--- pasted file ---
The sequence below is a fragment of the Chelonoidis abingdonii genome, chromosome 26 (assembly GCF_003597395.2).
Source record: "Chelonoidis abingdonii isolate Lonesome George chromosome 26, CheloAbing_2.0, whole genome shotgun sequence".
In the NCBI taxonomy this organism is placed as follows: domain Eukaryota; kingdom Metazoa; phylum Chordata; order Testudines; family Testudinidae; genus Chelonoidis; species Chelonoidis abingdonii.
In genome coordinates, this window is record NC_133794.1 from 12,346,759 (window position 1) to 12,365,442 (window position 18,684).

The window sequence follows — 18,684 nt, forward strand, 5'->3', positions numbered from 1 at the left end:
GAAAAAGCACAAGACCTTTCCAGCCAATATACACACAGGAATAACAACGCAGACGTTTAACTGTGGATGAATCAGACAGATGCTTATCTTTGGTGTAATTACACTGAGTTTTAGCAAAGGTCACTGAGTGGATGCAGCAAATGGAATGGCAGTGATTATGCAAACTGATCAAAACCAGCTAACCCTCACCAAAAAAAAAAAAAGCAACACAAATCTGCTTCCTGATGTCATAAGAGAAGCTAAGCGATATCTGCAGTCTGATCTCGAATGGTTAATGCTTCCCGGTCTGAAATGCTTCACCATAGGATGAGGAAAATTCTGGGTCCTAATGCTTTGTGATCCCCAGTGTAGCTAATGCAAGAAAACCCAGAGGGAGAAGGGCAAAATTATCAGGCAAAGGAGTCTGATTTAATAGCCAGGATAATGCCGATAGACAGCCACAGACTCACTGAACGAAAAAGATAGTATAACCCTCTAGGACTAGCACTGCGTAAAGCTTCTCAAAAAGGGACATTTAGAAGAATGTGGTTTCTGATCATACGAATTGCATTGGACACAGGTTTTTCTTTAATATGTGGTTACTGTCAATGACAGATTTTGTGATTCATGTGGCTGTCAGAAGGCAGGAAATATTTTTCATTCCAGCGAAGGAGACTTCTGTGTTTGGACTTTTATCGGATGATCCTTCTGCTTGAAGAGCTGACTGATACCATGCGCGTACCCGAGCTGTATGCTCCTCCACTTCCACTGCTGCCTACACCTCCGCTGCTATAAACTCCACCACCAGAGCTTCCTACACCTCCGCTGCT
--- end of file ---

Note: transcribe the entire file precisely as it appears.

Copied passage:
The sequence below is a fragment of the Chelonoidis abingdonii genome, chromosome 26 (assembly GCF_003597395.2).
Source record: "Chelonoidis abingdonii isolate Lonesome George chromosome 26, CheloAbing_2.0, whole genome shotgun sequence".
In the NCBI taxonomy this organism is placed as follows: domain Eukaryota; kingdom Metazoa; phylum Chordata; order Testudines; family Testudinidae; genus Chelonoidis; species Chelonoidis abingdonii.
In genome coordinates, this window is record NC_133794.1 from 12,346,759 (window position 1) to 12,365,442 (window position 18,684).

The window sequence follows — 18,684 nt, forward strand, 5'->3', positions numbered from 1 at the left end:
GAAAAAGCACAAGACCTTTCCAGCCAATATACACACAGGAATAACAACGCAGACGTTTAACTGTGGATGAATCAGACAGATGCTTATCTTTGGTGTAATTACACTGAGTTTTAGCAAAGGTCACTGAGTGGATGCAGCAAATGGAATGGCAGTGATTATGCAAACTGATCAAAACCAGCTAACCCTCACCAAAAAAAAAAAAAGCAACACAAATCTGCTTCCTGATGTCATAAGAGAAGCTAAGCGATATCTGCAGTCTGATCTCGAATGGTTAATGCTTCCCGGTCTGAAATGCTTCACCATAGGATGAGGAAAATTCTGGGTCCTAATGCTTTGTGATCCCCAGTGTAGCTAATGCAAGAAAACCCAGAGGGAGAAGGGCAAAATTATCAGGCAAAGGAGTCTGATTTAATAGCCAGGATAATGCCGATAGACAGCCACAGACTCACTGAACGAAAAAGATAGTATAACCCTCTAGGACTAGCACTGCGTAAAGCTTCTCAAAAAGGGACATTTAGAAGAATGTGGTTTCTGATCATACGAATTGCATTGGACACAGGTTTTTCTTTAATATGTGGTTACTGTCAATGACAGATTTTGTGATTCATGTGGCTGTCAGAAGGCAGGAAATATTTTTCATTCCAGCGAAGGAGACTTCTGTGTTTGGACTTTTATCGGATGATCCTTCTGCTTGAAGAGCTGACTGATACCATGCGCGTACCCGAGCTGTATGCTCCTCCACTTCCACTGCTGCCTACACCTCCGCTGCTATAAACTCCACCACCAGAGCTTCCTACACCTCCGCTGCT